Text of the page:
The Georgia State Patrol has listed Jerome Roberts as the at-fault driver in its accident report.

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As we discussed earlier on this blog, Atlanta’s drivers are not only some of the rudest, but also some of the worst motorists in the country.Apparently, there’s more glowing praise for us. A survey ranks the city at No. 3 on a list of the most traffic congested cities in the nation.

While the number of vehicles on our roads over the past year has dropped somewhat because of rising gas prices and the recession, and this has contributed to a drop in accident rates, Atlanta’s traffic continues to be congested. Our city ranks behind Los Angeles and Washington DC, and ahead of Houston and San Francisco in the study. According to the results, the average motorist in Atlanta spends about 57 hours in the year simply stuck in traffic.

There seems to have been a slight improvement over the last couple of years however, and that’s probably due to the rise in gas prices. In 2007 which is the year the study considered, gas prices were $3 a gallon in Atlanta, which could account for the slight drop in congestion rates. However, we don’t yet have figures for 2008, which is when gas prices touched $4 a gallon, further cutting down non-essential travel in metro Atlanta.

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A report by a transportation development advocacy group says that the country could save more than $200 billion from automobile accidents if it invests in better highway design, maintenance and repairs.

The Washington Post has this interesting report about how road-related conditions are responsible for more than half of the 42,000 accident-related deaths that occur each year. Contrary to popular perception, it’s poorly positioned utility poles, steep curves, road obstructions and other hazards that contribute to the most number of accident-related deaths in the country- not drunk driving, speeding or failure to wear seatbelts.

Consider this:

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Last month, we reported that Georgia’s drivers ranked poorly in a survey of motorists based on their knowledge of safe driving practices. As it turns out, motorists in the state’s capital may not only be lacking in their knowledge of safe driving, but may also be aggressive to boot.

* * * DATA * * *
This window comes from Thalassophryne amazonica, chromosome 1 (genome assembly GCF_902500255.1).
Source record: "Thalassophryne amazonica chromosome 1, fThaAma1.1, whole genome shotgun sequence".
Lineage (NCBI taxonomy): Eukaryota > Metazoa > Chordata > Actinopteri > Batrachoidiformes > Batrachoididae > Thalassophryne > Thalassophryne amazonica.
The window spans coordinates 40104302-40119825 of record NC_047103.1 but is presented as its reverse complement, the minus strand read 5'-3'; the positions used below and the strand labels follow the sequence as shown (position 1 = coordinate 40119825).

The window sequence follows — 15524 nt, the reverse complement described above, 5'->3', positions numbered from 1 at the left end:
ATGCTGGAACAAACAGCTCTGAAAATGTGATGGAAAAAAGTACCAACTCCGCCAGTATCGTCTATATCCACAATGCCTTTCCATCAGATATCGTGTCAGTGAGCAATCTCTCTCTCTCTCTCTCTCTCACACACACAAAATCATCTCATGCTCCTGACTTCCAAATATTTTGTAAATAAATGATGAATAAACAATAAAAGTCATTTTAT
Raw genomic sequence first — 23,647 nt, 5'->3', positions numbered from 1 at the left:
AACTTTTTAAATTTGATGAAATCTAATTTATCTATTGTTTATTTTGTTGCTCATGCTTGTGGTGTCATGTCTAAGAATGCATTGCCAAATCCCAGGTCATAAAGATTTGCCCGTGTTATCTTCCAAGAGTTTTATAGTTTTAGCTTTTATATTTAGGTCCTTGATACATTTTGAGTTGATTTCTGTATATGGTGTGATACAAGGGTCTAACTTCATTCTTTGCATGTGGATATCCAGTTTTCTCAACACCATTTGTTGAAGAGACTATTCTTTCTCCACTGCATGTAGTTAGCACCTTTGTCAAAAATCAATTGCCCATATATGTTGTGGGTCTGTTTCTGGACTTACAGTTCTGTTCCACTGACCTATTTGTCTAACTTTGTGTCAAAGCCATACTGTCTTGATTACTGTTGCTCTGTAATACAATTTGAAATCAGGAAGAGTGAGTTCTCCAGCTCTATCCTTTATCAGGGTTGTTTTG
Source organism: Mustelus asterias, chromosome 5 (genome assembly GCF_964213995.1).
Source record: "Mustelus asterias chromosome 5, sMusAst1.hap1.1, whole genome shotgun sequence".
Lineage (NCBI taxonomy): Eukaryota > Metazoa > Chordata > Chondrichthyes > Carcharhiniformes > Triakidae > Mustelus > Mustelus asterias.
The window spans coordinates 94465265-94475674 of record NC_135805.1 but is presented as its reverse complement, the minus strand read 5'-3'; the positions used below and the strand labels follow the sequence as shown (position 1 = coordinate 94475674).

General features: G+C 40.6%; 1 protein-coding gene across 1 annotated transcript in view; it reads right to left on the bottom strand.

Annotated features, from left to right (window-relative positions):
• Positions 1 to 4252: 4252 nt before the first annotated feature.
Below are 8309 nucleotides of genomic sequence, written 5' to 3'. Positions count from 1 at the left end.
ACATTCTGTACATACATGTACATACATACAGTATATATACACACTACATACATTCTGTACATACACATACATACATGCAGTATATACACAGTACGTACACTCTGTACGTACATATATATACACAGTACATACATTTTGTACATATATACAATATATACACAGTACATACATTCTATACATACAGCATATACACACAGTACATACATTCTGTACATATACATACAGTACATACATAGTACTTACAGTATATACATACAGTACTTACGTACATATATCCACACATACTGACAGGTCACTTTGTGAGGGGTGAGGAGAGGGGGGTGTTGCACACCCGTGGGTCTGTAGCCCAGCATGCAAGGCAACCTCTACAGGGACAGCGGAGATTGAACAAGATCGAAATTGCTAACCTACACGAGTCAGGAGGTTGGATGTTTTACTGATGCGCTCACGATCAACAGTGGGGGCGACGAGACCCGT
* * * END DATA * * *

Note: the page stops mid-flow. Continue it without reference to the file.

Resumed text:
According to the Atlanta Journal Constitution, a new survey has placed Atlanta among the five worst cities in the country as far as road rage and aggressive driving are concerned. Drivers in New York are reportedly the worst, with Dallas Fort Worth, Detroit and Minneapolis-St. Paul following. What that means is that motorists in these cities and Atlanta are more likely to tailgate or make rude gestures, weave in and out of traffic lanes and indulge in other forms of aggressive behavior.

Road rage incidents are more common in metropolitan cities that have busy roads. Congested roads mean traffic delays, and consequently, frayed tempers.

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A survey by GMAC Insurance confirms what Georgia car accident lawyers have known for very long – the state’s drivers are not too solid in their knowledge of traffic rules.

The questionnaire consisted of a set of 20 questions from actual driving tests from the Department of Motor Vehicles. Drivers across the country were questioned on their knowledge of driving and traffic rules. The survey ranked drivers in Georgia at near the bottom of all the states. Seventy percent constituted a passing grade on the test. Drivers in Georgia scored an average of 72.2 percent. Thirty-four and one half of Georgians surveyed failed the test. That’s more than a third of surveyed drivers.  The average test score results this year were lower than last year’s.

Respondents who took the test seem to have had the most problems with yellow lights and the minimum distance to be kept between vehicles. California, Hawaii, New Jersey and New York ranked below Georgia, with New York ranked at the absolute bottom. The best drivers apparently are in Idaho and Wisconsin.

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Before Friday’s tragic car accident, South Cobb High School teacher James Chapman was looking forward to a life of wedded bless.

Chapman was due to be married on the 4th of July in Rome, and had been on his way to New Orleans to celebrate his upcoming nuptials. He was driving with his friend Keith. Both had just finished the last day of school at South Cobb High School where Chapman taught Social Studies and coached a baseball team. Chapman’s car collided head-on with a car driven by 74-year-old Homer Phillips in the southbound lane of Interstate 59. Phillips seems to have been driving the wrong way in a pickup truck, when he crashed into Chapman’s pickup. Phillip’s vehicle then hit another car which rolled over. Both Phillips and Chapman were killed at the scene.

According to police, Phillips was not under the influence of alcohol. They don’t know yet why he was driving the wrong way.